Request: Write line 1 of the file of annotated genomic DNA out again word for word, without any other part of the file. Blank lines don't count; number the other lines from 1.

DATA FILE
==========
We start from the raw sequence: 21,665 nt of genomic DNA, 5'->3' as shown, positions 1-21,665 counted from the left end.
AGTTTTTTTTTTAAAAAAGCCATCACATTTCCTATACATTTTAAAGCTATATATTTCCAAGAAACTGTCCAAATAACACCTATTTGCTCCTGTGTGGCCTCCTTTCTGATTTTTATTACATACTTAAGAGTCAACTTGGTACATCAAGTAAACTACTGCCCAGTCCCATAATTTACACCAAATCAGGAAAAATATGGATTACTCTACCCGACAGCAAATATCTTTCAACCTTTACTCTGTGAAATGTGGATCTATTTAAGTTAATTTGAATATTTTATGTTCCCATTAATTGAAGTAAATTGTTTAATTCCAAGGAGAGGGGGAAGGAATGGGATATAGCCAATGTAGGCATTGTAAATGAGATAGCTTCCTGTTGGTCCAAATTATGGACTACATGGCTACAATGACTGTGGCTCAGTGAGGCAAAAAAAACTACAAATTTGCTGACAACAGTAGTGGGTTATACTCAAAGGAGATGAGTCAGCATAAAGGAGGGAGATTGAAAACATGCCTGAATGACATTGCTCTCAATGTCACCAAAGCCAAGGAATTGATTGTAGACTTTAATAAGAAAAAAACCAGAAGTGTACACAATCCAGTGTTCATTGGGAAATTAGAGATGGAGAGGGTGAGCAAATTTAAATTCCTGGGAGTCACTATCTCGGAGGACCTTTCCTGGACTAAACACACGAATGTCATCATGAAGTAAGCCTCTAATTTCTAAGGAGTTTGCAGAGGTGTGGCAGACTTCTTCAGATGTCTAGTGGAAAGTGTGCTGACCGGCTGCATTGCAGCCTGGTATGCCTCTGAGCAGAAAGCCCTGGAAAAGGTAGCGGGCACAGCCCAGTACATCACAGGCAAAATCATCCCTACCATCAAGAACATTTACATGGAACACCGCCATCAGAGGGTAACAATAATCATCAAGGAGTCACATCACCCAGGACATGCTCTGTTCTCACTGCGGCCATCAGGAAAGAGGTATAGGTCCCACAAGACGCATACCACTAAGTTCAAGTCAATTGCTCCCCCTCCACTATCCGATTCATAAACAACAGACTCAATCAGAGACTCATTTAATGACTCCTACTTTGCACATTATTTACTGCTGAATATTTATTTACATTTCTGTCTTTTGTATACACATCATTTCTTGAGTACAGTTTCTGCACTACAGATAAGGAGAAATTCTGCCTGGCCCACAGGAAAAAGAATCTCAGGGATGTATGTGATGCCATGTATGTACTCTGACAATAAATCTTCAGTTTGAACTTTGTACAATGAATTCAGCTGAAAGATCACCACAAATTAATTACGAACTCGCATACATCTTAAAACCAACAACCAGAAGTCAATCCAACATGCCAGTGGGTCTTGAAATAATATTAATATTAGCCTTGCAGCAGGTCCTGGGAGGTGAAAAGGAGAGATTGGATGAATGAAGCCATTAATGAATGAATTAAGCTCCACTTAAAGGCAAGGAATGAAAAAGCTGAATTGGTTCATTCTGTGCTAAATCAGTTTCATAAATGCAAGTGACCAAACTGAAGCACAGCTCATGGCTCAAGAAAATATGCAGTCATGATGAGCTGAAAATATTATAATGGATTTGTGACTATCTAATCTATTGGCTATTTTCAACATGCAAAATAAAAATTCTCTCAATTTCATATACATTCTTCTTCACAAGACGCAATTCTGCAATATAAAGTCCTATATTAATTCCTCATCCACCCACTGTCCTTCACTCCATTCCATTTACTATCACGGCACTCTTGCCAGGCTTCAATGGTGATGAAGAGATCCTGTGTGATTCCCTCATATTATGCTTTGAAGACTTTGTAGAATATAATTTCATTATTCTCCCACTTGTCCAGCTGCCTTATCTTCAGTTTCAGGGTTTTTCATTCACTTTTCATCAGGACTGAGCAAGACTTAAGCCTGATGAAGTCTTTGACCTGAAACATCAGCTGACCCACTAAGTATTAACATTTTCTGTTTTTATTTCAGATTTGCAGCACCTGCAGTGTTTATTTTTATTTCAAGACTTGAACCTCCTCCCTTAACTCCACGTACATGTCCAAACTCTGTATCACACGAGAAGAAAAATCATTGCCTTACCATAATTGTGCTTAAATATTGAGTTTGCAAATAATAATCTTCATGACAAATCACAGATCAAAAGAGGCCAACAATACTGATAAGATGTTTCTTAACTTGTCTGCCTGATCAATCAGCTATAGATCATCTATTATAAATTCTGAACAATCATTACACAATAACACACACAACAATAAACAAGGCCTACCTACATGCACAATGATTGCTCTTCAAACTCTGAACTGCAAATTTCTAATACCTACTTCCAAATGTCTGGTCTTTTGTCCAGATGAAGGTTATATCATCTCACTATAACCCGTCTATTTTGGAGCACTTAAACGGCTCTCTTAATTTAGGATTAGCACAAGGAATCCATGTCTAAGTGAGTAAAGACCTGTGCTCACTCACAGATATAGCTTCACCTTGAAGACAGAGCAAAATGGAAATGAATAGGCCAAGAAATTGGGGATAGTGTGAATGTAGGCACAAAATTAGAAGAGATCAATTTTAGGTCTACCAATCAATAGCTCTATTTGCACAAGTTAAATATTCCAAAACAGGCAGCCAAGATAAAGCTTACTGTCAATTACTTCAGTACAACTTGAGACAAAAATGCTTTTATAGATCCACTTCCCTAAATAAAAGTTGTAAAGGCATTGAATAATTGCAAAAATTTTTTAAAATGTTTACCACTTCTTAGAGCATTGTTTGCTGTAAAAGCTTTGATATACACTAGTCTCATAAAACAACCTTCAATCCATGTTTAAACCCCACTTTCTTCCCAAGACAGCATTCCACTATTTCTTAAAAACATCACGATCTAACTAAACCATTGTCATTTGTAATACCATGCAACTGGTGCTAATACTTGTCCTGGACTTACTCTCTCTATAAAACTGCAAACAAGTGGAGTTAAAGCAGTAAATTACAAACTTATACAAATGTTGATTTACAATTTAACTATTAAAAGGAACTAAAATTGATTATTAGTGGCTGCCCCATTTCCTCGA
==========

We start from the raw sequence: 21,665 nt of genomic DNA, 5'->3' as shown, positions 1-21,665 counted from the left end.